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Computational complexity theory

Computational complexity theory
Computational complexity theory is a branch of the theory of computation in theoretical computer science and mathematics that focuses on classifying computational problems according to their inherent difficulty, and relating those classes to each other. A computational problem is understood to be a task that is in principle amenable to being solved by a computer, which is equivalent to stating that the problem may be solved by mechanical application of mathematical steps, such as an algorithm. A problem is regarded as inherently difficult if its solution requires significant resources, whatever the algorithm used. The theory formalizes this intuition, by introducing mathematical models of computation to study these problems and quantifying the amount of resources needed to solve them, such as time and storage. Closely related fields in theoretical computer science are analysis of algorithms and computability theory. Computational problems[edit] Problem instances[edit] Turing machine[edit]

Related:  philosophy treeComputationaltodo : readMachine learning/nlp/AI

Computational irreducibility Computational irreducibility is one of the main ideas proposed by Stephen Wolfram in his book A New Kind of Science. The idea[edit] Wolfram terms the inability to shortcut a program (e.g., a system), or otherwise describe its behavior in a simple way, "computational irreducibility". The empirical fact is that the world of simple programs contains a great diversity of behavior, but, because of undecidability, it is impossible to predict what they will do before essentially running them. The idea demonstrates that there are occurrences where theory's predictions are effectively not possible.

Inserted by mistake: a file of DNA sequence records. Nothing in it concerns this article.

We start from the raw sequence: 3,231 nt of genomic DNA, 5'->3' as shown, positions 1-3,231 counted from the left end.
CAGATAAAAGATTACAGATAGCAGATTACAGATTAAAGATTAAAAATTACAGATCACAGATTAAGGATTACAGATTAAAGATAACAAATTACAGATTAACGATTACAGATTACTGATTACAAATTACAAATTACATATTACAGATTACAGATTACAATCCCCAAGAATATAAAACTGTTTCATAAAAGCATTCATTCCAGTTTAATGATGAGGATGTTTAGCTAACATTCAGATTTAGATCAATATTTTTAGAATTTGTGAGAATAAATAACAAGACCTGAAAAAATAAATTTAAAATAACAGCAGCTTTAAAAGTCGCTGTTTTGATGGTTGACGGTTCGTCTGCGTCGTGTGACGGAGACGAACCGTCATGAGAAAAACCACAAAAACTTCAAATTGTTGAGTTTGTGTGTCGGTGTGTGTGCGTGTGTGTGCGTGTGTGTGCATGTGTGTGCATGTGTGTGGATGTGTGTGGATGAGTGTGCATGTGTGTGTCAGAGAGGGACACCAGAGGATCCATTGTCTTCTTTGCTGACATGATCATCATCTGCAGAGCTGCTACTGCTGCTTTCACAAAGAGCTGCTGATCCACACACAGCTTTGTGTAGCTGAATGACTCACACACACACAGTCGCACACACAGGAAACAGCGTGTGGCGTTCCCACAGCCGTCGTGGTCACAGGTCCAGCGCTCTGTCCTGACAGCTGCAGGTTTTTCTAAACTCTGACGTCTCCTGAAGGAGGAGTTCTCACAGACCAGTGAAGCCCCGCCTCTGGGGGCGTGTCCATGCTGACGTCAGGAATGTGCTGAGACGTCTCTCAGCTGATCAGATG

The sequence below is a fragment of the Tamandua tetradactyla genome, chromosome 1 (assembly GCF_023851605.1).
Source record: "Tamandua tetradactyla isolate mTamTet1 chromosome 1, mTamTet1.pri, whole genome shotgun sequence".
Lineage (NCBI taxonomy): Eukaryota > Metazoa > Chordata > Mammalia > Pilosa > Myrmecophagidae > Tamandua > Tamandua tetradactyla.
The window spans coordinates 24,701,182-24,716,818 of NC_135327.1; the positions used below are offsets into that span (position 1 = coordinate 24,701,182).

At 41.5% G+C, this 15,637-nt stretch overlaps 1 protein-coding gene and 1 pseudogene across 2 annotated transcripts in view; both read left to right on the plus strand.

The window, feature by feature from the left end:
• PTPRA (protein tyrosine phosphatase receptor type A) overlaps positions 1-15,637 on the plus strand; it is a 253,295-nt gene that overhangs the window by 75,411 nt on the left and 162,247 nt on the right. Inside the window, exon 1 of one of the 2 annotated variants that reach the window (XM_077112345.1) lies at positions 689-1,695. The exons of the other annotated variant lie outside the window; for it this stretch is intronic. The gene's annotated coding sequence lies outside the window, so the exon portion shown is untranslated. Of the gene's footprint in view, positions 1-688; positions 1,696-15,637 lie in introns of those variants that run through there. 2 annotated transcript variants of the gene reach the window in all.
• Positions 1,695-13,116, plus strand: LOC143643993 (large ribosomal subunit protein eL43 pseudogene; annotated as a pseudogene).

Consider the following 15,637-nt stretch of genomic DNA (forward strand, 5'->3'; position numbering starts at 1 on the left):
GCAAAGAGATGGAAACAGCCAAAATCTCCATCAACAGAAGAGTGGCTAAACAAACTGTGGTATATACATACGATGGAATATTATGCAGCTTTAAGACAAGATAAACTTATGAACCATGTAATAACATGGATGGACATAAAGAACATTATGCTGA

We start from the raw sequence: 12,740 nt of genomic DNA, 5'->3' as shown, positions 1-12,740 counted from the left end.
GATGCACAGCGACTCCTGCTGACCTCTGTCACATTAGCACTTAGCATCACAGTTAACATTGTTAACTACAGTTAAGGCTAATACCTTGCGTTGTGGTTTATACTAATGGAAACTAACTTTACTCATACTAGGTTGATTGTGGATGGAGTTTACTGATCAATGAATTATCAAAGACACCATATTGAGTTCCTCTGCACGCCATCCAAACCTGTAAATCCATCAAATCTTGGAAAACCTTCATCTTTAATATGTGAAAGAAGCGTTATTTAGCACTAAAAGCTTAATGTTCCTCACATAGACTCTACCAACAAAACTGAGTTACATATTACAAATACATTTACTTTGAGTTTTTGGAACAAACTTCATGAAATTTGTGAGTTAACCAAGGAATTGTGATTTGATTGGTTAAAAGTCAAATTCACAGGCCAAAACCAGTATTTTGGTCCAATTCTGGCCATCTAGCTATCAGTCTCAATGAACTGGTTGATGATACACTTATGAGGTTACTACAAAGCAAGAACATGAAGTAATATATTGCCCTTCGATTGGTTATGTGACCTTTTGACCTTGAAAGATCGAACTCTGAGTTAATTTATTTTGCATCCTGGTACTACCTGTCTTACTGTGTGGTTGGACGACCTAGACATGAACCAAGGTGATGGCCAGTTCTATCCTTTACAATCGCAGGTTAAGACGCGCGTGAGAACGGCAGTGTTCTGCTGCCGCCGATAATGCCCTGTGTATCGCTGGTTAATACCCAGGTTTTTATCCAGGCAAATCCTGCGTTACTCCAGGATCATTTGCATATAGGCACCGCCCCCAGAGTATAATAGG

P versus NP problem Diagram of complexity classes provided that P≠NP. The existence of problems within NP but outside both P and NP-complete, under that assumption, was established by Ladner's theorem.[1] The P versus NP problem is a major unsolved problem in computer science. Theory of computation An artistic representation of a Turing machine. Turing machines are frequently used as theoretical models for computing. In theoretical computer science and mathematics, the theory of computation is the branch that deals with how efficiently problems can be solved on a model of computation, using an algorithm. The field is divided into three major branches: automata theory and language, computability theory, and computational complexity theory, which are linked by the question: "What are the fundamental capabilities and limitations of computers?."[1] History[edit]